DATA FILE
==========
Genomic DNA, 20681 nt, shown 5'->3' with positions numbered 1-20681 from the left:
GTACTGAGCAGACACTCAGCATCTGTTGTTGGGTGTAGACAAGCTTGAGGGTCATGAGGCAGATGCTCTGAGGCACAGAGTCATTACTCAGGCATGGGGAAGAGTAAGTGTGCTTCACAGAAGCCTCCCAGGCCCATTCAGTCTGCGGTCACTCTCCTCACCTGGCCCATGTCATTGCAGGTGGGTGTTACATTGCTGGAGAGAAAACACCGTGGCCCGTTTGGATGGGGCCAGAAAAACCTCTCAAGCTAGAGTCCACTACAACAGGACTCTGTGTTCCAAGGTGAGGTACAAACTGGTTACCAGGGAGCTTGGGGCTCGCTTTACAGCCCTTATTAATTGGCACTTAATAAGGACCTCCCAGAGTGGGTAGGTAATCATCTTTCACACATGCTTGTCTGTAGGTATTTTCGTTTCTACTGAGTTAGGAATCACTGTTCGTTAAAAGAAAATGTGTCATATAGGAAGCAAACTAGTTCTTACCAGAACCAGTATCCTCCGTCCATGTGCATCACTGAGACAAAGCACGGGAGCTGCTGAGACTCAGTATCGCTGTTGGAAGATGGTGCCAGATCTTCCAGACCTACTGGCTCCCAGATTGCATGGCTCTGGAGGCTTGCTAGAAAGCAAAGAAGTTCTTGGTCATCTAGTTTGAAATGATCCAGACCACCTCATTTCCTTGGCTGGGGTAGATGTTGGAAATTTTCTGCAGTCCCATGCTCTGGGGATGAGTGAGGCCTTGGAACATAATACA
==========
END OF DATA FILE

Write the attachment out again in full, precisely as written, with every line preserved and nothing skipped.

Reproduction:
Genomic DNA, 20681 nt, shown 5'->3' with positions numbered 1-20681 from the left:
GTACTGAGCAGACACTCAGCATCTGTTGTTGGGTGTAGACAAGCTTGAGGGTCATGAGGCAGATGCTCTGAGGCACAGAGTCATTACTCAGGCATGGGGAAGAGTAAGTGTGCTTCACAGAAGCCTCCCAGGCCCATTCAGTCTGCGGTCACTCTCCTCACCTGGCCCATGTCATTGCAGGTGGGTGTTACATTGCTGGAGAGAAAACACCGTGGCCCGTTTGGATGGGGCCAGAAAAACCTCTCAAGCTAGAGTCCACTACAACAGGACTCTGTGTTCCAAGGTGAGGTACAAACTGGTTACCAGGGAGCTTGGGGCTCGCTTTACAGCCCTTATTAATTGGCACTTAATAAGGACCTCCCAGAGTGGGTAGGTAATCATCTTTCACACATGCTTGTCTGTAGGTATTTTCGTTTCTACTGAGTTAGGAATCACTGTTCGTTAAAAGAAAATGTGTCATATAGGAAGCAAACTAGTTCTTACCAGAACCAGTATCCTCCGTCCATGTGCATCACTGAGACAAAGCACGGGAGCTGCTGAGACTCAGTATCGCTGTTGGAAGATGGTGCCAGATCTTCCAGACCTACTGGCTCCCAGATTGCATGGCTCTGGAGGCTTGCTAGAAAGCAAAGAAGTTCTTGGTCATCTAGTTTGAAATGATCCAGACCACCTCATTTCCTTGGCTGGGGTAGATGTTGGAAATTTTCTGCAGTCCCATGCTCTGGGGATGAGTGAGGCCTTGGAACATAATACA